10. Literacy activities

October 2005
Australian Journal of Language & Literacy;Oct2005, Vol. 28 Issue 3, p238
Academic Journal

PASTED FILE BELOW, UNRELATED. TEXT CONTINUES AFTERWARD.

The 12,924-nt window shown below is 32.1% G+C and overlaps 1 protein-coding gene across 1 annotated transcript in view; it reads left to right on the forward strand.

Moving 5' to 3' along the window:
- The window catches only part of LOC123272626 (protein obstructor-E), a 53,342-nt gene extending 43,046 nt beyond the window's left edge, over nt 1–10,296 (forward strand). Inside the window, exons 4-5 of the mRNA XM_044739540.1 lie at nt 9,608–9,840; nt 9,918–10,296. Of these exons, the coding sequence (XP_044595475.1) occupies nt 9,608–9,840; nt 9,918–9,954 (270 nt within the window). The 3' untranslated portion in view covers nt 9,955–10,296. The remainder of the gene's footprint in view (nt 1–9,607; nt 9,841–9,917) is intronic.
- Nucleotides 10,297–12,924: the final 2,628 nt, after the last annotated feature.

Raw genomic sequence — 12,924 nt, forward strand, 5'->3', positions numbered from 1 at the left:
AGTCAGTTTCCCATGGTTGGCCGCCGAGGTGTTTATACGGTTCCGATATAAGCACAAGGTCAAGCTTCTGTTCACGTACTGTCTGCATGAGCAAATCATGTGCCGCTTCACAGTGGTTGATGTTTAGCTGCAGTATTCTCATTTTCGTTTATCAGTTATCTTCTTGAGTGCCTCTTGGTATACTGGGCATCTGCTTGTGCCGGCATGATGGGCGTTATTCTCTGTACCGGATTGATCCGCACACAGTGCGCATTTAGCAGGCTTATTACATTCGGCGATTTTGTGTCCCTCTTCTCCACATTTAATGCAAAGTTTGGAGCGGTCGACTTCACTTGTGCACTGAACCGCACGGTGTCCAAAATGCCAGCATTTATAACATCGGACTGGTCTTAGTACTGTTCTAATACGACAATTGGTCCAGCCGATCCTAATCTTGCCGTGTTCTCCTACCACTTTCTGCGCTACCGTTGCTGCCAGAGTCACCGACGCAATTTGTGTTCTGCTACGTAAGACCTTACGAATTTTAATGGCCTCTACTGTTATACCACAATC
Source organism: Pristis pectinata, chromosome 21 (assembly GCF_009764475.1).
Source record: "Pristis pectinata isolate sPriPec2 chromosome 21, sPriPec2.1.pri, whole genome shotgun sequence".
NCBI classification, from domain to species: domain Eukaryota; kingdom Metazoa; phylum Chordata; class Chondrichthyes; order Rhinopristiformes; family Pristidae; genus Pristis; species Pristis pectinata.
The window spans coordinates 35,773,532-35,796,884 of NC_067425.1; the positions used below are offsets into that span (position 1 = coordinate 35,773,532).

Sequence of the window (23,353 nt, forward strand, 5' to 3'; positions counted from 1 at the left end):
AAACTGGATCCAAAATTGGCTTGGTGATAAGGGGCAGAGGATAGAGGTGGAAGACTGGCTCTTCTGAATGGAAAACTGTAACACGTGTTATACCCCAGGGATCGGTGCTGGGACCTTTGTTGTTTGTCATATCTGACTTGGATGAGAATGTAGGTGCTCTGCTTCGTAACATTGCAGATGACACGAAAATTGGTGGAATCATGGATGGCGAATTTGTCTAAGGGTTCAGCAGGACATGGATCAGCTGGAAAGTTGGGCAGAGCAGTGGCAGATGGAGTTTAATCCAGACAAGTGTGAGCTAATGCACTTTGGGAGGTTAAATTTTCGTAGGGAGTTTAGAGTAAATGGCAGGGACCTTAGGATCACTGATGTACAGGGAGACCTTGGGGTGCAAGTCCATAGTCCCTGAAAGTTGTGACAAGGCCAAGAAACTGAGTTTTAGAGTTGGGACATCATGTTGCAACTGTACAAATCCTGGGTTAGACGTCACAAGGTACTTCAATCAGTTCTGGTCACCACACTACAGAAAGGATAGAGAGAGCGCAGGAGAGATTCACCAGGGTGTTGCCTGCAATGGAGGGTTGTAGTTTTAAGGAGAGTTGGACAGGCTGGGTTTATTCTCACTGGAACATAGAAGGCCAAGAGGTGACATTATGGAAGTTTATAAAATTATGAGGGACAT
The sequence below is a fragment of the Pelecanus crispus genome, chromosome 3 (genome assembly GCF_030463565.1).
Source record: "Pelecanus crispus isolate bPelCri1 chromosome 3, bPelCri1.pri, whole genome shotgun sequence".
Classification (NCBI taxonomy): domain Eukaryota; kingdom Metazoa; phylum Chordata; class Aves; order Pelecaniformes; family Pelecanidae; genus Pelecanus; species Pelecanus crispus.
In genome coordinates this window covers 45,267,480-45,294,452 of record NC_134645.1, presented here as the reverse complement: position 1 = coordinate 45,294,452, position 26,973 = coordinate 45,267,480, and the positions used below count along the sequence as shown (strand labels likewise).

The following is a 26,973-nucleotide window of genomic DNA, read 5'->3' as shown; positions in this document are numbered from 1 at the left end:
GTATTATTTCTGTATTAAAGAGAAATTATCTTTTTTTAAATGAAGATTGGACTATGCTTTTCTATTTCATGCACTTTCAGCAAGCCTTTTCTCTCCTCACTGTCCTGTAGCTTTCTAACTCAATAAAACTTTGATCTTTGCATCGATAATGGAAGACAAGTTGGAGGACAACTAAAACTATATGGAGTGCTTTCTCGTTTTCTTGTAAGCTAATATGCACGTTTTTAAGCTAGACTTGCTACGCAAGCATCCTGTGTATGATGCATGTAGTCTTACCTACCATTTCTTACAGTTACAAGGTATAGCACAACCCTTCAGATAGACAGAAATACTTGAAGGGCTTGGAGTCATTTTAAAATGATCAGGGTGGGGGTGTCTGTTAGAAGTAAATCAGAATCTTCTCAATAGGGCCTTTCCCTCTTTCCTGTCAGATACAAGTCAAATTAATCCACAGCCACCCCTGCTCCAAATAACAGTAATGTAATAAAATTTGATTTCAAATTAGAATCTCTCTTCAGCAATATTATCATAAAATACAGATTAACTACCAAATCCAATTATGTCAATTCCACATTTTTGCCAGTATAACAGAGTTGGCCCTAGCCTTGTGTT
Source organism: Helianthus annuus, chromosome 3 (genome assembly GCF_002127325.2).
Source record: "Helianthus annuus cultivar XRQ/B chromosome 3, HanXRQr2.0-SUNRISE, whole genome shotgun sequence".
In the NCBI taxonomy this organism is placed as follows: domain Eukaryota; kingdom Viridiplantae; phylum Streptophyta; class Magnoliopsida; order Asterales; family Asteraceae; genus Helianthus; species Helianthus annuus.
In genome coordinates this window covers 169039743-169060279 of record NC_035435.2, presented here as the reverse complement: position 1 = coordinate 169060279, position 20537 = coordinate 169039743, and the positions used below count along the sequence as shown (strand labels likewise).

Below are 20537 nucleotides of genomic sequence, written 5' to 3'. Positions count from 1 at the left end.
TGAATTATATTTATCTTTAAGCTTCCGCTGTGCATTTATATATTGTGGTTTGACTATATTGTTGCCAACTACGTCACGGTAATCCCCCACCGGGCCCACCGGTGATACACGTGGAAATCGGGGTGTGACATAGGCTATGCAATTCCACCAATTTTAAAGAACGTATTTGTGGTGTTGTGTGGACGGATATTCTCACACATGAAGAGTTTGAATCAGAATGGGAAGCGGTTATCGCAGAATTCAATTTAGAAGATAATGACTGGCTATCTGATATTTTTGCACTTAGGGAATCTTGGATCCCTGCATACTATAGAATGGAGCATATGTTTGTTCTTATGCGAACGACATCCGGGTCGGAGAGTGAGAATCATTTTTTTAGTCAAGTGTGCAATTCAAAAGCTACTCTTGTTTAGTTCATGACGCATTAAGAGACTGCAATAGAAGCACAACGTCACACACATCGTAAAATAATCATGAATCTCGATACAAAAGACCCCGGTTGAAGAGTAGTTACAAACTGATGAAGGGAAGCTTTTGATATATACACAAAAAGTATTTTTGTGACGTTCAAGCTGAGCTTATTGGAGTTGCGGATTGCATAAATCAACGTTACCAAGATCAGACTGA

The article reports that the teaching practices employed in the implementation of the activity are more important rather than the activity itself. Analysis of the frequency of literacy activities showed that there was substantial overlap between the groups of teachers, which suggests only a very weak relationship between teacher effectiveness and literacy teaching activities. The weak quantitative relationship between teaching activities and teacher effectiveness was evident in that the more effective teachers made rather more use of the activities of reading to children, interactive writing, independent writing and language experience. On the other hand, the less effective teachers made somewhat more use of guided oral reading, isolated phonics and task board activities. A small group of teaching activities, including shared book and modeled writing, was widely used by all teachers. There were, however, distinct qualitative differences in the ways in which these common literacy activities were implemented by teachers of differing levels of effectiveness. The more effective teacher employs a much more sophisticated, thoughtful and purposeful approach.


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